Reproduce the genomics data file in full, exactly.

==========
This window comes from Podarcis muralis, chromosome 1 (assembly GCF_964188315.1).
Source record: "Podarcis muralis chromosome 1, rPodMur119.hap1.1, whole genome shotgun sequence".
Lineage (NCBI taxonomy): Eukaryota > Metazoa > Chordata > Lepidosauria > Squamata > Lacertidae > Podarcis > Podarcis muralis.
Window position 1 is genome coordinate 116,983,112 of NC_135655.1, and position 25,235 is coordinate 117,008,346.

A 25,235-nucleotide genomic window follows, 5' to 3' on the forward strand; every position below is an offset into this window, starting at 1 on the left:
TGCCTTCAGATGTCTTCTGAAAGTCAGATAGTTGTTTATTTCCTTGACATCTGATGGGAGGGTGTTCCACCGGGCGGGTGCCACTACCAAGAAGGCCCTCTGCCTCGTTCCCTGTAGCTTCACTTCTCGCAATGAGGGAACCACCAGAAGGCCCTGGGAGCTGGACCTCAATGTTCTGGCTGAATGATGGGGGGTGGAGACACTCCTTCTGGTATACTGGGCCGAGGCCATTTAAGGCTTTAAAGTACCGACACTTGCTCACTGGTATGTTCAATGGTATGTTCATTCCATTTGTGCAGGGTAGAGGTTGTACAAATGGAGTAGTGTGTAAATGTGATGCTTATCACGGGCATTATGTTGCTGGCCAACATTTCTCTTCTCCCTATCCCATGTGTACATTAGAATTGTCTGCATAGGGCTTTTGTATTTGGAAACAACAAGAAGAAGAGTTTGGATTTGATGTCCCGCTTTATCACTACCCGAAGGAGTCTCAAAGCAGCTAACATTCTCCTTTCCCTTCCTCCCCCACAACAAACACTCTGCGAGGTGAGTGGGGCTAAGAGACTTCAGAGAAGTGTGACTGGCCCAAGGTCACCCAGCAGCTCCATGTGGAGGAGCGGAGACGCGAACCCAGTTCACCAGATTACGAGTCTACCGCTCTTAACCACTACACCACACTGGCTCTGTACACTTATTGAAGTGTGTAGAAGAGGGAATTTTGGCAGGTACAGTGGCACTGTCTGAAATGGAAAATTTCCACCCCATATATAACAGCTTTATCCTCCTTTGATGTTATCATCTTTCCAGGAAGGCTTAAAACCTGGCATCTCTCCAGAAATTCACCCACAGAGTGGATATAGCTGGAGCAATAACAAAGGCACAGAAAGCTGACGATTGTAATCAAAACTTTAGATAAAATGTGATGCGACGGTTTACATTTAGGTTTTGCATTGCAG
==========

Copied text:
This window comes from Podarcis muralis, chromosome 1 (assembly GCF_964188315.1).
Source record: "Podarcis muralis chromosome 1, rPodMur119.hap1.1, whole genome shotgun sequence".
Lineage (NCBI taxonomy): Eukaryota > Metazoa > Chordata > Lepidosauria > Squamata > Lacertidae > Podarcis > Podarcis muralis.
Window position 1 is genome coordinate 116,983,112 of NC_135655.1, and position 25,235 is coordinate 117,008,346.

A 25,235-nucleotide genomic window follows, 5' to 3' on the forward strand; every position below is an offset into this window, starting at 1 on the left:
TGCCTTCAGATGTCTTCTGAAAGTCAGATAGTTGTTTATTTCCTTGACATCTGATGGGAGGGTGTTCCACCGGGCGGGTGCCACTACCAAGAAGGCCCTCTGCCTCGTTCCCTGTAGCTTCACTTCTCGCAATGAGGGAACCACCAGAAGGCCCTGGGAGCTGGACCTCAATGTTCTGGCTGAATGATGGGGGGTGGAGACACTCCTTCTGGTATACTGGGCCGAGGCCATTTAAGGCTTTAAAGTACCGACACTTGCTCACTGGTATGTTCAATGGTATGTTCATTCCATTTGTGCAGGGTAGAGGTTGTACAAATGGAGTAGTGTGTAAATGTGATGCTTATCACGGGCATTATGTTGCTGGCCAACATTTCTCTTCTCCCTATCCCATGTGTACATTAGAATTGTCTGCATAGGGCTTTTGTATTTGGAAACAACAAGAAGAAGAGTTTGGATTTGATGTCCCGCTTTATCACTACCCGAAGGAGTCTCAAAGCAGCTAACATTCTCCTTTCCCTTCCTCCCCCACAACAAACACTCTGCGAGGTGAGTGGGGCTAAGAGACTTCAGAGAAGTGTGACTGGCCCAAGGTCACCCAGCAGCTCCATGTGGAGGAGCGGAGACGCGAACCCAGTTCACCAGATTACGAGTCTACCGCTCTTAACCACTACACCACACTGGCTCTGTACACTTATTGAAGTGTGTAGAAGAGGGAATTTTGGCAGGTACAGTGGCACTGTCTGAAATGGAAAATTTCCACCCCATATATAACAGCTTTATCCTCCTTTGATGTTATCATCTTTCCAGGAAGGCTTAAAACCTGGCATCTCTCCAGAAATTCACCCACAGAGTGGATATAGCTGGAGCAATAACAAAGGCACAGAAAGCTGACGATTGTAATCAAAACTTTAGATAAAATGTGATGCGACGGTTTACATTTAGGTTTTGCATTGCAG